My favourite Canadian bond ETFs
I said last week: while dividend-investing takes some time and effort, investing in some ETF products in my opinion, does not.
For today’s post, I thought I would share some of my favourite Canadian bond ETFs.
My opinion is 98% of investors should have bonds in their portfolio. The well-known Canadian Couch Potato thinks it’s a good idea and my friend who is a Millionaire Teacher thinks it’s a great idea. Those guys are worth listening to. The other 2%? Well, these investors might be diversified enough via tens of holdings of dividend-paying stocks but even then, I’ve talked to a few savvy DIY investors and they’ve got a bunch of GICs to mitigate equity risk instead. While passive dividend-income is nice, so is fixed-income.
For me, maybe it’s because the market is up and down all over the place of late. Maybe it’s because bonds are one of the first things I learned about when I opened my investing account close to 13 years ago. Even when I have 20, 30 or 40 dividend-paying stocks churning out dividends month after month, I’ll probably always have bonds as part of my retirement portfolio. For me, it just makes sense: bonds help me digest any spoiled fare Mr. Market serves up. Over time, while it’s my plan to be diversified with a robust basket of dividend-paying stocks, I’m also focused on keeping part of my retirement portfolio, my RRSP in particular very lazy. Part of my lazy RRSP portfolio strategy is to hold a few exchange traded-funds (ETFs) to keep my investment costs super low, achieve near-market returns and offset a whack of active management risk. Canadian bond ETFs are definitely part of that equation. I hope this post today helps you consider bonds as part of your strategy.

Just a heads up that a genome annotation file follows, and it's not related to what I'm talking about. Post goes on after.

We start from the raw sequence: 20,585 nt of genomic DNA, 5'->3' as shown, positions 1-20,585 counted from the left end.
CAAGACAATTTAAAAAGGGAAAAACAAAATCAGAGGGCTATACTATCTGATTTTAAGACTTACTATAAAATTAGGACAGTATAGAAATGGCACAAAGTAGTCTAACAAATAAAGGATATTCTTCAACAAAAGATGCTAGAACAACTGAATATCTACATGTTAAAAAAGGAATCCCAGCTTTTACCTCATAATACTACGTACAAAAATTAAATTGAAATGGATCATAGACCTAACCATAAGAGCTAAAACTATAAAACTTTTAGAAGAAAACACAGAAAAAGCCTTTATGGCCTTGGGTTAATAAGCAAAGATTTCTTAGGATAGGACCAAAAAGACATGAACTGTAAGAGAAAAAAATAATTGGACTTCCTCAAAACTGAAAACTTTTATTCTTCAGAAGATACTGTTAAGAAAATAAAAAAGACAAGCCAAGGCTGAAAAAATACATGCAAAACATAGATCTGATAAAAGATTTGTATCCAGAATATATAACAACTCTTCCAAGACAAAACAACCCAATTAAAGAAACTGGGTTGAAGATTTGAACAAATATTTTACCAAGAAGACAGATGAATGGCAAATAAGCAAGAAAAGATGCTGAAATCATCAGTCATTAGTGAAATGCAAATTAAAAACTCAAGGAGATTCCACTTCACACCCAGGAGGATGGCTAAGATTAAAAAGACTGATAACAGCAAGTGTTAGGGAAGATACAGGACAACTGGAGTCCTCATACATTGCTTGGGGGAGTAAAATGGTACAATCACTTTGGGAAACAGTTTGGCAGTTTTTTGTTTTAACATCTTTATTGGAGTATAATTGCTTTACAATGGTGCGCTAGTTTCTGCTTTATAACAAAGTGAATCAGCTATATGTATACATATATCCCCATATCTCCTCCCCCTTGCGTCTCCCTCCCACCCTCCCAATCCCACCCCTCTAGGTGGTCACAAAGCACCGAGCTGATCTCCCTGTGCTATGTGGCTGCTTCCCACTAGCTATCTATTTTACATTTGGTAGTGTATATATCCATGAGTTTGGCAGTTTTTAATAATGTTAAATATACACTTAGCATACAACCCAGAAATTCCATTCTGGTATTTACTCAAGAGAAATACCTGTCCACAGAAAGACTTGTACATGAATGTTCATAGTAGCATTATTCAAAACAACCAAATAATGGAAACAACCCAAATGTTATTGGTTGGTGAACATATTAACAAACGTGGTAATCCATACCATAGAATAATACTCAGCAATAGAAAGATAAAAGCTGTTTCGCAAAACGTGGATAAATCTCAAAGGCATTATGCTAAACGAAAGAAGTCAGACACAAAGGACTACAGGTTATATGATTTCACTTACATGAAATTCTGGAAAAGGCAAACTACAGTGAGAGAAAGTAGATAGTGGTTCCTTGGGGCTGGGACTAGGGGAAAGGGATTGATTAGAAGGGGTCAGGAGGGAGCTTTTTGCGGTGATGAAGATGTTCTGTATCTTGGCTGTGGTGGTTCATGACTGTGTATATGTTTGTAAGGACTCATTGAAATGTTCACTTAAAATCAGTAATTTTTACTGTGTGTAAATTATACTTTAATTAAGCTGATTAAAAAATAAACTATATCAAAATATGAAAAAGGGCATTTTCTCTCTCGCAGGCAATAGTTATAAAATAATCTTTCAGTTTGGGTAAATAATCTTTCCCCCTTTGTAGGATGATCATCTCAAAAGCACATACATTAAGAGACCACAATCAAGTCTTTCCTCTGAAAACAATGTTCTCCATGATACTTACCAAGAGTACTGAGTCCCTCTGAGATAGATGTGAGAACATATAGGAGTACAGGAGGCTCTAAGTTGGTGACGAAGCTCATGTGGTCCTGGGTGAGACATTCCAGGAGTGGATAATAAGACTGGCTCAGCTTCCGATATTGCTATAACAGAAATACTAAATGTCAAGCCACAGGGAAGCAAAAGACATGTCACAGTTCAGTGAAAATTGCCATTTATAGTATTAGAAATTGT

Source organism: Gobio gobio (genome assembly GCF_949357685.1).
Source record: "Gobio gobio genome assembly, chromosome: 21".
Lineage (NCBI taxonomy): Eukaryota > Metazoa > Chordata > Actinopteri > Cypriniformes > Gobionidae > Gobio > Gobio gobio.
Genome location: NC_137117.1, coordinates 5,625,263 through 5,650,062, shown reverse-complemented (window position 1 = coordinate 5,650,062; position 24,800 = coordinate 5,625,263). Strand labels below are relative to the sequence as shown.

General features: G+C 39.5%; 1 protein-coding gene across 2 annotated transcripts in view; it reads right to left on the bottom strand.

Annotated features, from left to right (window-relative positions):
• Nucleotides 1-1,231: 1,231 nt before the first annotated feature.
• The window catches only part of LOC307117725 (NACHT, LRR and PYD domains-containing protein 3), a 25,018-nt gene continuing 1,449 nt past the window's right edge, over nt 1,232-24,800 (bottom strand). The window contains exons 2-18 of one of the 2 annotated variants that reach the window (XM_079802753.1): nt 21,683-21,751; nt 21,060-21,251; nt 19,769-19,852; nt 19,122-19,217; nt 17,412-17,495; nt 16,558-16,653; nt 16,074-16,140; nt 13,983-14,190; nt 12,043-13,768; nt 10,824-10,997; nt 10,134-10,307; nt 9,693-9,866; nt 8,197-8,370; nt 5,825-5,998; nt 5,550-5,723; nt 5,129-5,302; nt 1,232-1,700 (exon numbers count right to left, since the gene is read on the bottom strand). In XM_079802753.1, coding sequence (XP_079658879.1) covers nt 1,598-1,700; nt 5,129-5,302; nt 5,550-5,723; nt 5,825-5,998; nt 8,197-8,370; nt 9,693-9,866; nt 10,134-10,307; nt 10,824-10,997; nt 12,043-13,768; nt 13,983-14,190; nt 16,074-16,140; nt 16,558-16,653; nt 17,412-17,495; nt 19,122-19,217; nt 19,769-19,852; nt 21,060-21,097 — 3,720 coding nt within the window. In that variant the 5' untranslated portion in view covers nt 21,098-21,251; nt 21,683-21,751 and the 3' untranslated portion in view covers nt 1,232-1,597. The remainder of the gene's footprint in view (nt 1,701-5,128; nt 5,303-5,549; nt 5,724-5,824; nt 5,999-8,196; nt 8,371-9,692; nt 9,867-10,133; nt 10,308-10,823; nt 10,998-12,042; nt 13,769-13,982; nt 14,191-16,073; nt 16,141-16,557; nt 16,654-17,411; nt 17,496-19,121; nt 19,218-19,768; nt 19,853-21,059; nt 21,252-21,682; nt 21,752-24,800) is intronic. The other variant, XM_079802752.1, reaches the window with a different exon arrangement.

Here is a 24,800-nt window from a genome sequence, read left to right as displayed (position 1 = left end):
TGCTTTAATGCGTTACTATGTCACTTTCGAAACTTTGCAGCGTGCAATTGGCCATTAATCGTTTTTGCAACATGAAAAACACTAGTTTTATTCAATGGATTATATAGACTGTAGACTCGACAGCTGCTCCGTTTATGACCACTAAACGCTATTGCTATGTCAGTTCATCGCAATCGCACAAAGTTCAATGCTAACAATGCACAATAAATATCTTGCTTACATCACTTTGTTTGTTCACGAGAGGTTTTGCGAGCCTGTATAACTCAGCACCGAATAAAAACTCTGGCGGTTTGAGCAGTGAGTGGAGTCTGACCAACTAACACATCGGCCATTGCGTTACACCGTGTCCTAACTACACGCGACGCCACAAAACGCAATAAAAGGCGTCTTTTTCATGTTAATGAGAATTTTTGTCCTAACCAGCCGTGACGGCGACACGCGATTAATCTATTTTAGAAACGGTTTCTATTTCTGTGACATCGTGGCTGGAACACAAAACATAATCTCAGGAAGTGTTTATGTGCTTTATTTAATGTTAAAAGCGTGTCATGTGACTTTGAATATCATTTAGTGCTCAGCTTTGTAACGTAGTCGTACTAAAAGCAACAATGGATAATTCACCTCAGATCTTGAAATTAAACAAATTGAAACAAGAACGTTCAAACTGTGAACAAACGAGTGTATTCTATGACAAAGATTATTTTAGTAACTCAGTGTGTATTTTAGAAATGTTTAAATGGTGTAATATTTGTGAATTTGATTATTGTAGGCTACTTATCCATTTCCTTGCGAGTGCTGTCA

The list below identifies my favourite Canadian bond ETFs, why I like them, and if and when I plan to hold them.
For the last couple of years, I’ve held the iShares DEX Universe Bond Index Fund in my RRSP.
I think this ETF is an excellent product to own. Why? Here are my reasons at the time of this post:
- It tracks the widely followed DEX Universe Bond Index.
- It has excellent diversity; almost 500 holdings.
- Almost 50% of XBB holdings are short-term (1-5 years); less subject to interest rate fluctuations in the short-term.